Asking the wrong questions
Not preparing a set of standard questions for your interviewees can lead to only asking superficial questions about a candidate’s previous experience without really getting a sense of how well a candidate will do in the role they are interviewing for. Without having a list of detailed questions and or scenarios premade for candidates interviewing for the same role it can be much harder to create an even playing field to determine which candidate will suit the position best.
While organisations don’t want employees who all think in the same way, it is important that any new member of staff fits in well with the rest of their team. It’s important that you find candidates with similar ethics and ideals as this can be a good indicator that the candidate’s personality and values will blend well with their potential colleagues.
Rejecting overqualified candidates
When screening candidate CVs, it can be tempting to remove candidates who exceed the required experience, labeling them as ‘overqualified’. However, taking on someone with more experience and extra skills has its advantages and can often outweigh possible downsides.
Not checking references
Not taking the time to check a candidate’s references leaves you to rely solely on the candidate’s view of themselves, which can be accidentally or deliberately misrepresentative.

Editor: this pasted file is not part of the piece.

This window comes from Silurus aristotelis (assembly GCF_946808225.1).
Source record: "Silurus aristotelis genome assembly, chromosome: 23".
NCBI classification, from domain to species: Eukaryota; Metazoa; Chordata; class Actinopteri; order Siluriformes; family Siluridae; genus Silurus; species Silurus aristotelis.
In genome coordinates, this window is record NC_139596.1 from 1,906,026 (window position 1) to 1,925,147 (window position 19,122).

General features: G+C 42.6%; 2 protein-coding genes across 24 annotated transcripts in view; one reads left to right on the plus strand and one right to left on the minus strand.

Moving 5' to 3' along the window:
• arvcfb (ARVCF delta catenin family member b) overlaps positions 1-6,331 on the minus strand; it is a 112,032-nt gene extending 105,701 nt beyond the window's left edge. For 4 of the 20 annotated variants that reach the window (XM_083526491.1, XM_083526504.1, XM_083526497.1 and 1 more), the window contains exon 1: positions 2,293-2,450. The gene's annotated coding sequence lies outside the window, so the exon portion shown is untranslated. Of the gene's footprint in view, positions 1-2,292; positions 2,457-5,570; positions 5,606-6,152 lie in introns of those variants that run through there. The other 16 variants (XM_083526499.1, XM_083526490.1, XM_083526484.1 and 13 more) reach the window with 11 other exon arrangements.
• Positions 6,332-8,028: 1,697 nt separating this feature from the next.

Vague job descriptions
Creating a quick and basic job description might seem like a good way to save time, but cutting corners like this can actually cause more work for yourself in the long run. Vague and imprecise job descriptions can make the initial screening process lengthy and time-consuming as you will have much more applicants with many being unsuitable for the role.
Not selling the job
With so many job seekers around looking for work, it can be easy to assume that anyone would be happy to work for them and that they don’t need to ‘sell’ the role or organisation. In reality, there is plenty of competition also looking for the very best candidates particularly in niche areas. And even if they don’t end up with the job, a positive experience with you could lead to an excellent potential advocate or supporter for your organisation.
Waiting for the Perfect Candidate
In recruitment terminology, the perfect candidate is often referred to as a ‘purple squirrel’ and this is because of just how rare the ‘perfect candidate’ is. You may have an idea of the ideal candidate in mind and especially in a candidate-rich market, you may think that there must be a jobseeker out there who matches every requirement and you only have to find them.
However, instead of waiting for that perfect candidate, who may not exist, find candidates that meet most of your key requirements and who fit the company culture. Training up a candidate to have those extra requirements builds loyalty and productivity, and they might have other qualities and experience that can come in useful in the future.
Not supplying feedback
This is probably the most common mistake made, although it may be difficult to devote time to candidates who have not made it through the interview process it is important to keep good relationships with candidates. As well as simply being polite, taking the time to give feedback to a rejected candidate can benefit your recruitment process and brand as a lack of feedback can lead these rejected candidates to potentially avoid applying through your service in the future.